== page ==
Sunday, May 18, 2014

Whitman v. American Trucking Associations, Inc. v. EPA case brief

Whitman v. American Trucking Associations, Inc. v. EPA case brief
First D.C. Circuit Opinion:
EPA’s construction of Clean Water Act provisions (authorizing EPA to promulgate regulations establishing standards for air pollutants) renders them an unconstitutional delegation of legislative power
Although EPA used reasonable factors, it articulated no intelligible principle to guide application of those factors (reading “requisite” just to mean it leads to less pollution)
Rationales for nondelegation doctrine:
o    Keep standards from being arbitrary
o    Increase chance of meaningful judicial review being feasible
o    *Make sure important policy choices are made by Congress
Risk/benefit analysis would be intelligible principle
Dissent – there was intelligible principle in setting standards requisite to public health and if court finds that agency didn’t follow those standards, that’s for a&c review, not a delegation issue
Second D.C. Circuit Opinion
Not for court to choose among permissible interpretations of an ambiguous principle (Chevron) – can’t decide if it’s an intelligible principle until it’s applied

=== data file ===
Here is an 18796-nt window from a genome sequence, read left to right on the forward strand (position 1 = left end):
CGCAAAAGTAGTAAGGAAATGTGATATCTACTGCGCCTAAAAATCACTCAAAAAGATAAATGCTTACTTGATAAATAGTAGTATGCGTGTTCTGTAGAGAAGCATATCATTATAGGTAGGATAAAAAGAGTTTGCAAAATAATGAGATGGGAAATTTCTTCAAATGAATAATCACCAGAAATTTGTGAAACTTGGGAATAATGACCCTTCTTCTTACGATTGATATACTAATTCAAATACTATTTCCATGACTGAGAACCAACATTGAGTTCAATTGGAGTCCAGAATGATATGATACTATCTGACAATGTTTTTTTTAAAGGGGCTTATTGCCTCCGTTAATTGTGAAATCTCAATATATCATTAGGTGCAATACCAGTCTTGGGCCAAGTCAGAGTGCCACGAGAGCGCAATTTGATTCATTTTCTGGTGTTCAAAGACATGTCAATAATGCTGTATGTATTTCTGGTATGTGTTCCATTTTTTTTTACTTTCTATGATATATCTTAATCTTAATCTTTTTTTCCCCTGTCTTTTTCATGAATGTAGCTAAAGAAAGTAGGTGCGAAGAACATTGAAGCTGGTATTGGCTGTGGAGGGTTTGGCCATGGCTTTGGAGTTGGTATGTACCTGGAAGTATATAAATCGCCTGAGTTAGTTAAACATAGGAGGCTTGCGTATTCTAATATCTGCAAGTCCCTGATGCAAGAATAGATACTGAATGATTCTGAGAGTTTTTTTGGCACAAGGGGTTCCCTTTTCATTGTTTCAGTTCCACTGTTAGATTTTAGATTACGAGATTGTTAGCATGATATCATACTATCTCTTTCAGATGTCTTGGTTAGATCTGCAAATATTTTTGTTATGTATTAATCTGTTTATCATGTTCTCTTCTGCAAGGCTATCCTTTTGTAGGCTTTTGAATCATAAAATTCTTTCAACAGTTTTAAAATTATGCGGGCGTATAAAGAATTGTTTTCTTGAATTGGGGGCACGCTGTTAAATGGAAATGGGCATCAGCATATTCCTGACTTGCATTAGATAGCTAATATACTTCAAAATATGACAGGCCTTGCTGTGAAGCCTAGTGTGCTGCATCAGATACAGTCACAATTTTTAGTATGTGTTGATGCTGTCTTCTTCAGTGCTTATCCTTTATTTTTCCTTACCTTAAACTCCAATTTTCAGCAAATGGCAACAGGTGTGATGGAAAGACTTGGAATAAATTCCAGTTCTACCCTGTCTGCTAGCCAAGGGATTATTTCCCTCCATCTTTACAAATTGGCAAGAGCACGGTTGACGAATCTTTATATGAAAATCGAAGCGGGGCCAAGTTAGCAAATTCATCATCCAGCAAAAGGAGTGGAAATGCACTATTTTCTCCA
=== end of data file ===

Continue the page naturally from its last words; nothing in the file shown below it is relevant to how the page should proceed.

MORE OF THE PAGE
Supreme Court Opinion
Not a violation of nondelegation doctrine
A limiting agency construction cannot cure nondelegation problem – that’s silly
However, the scope of discretion allowed here (“requisite for public health”) is well within outer limits of nondelegation precedents [Court has sustained much worse than this]
Thomas concurrence: no delegation of legislative power; intelligible principle shouldn’t always cure when there is such a delegation (Formalist Approach)
Stevens concurrence: Vesting clause doesn’t prevent delegation of legislative power; intelligible principle is enough of a check (Functionalist Approach)
o    Constitution-based objections to this view
§ Getting laws made is supposed to require bicameralism and presentment
§ Electoral accountability of Congress eroded with delegation to agency (or is it?)

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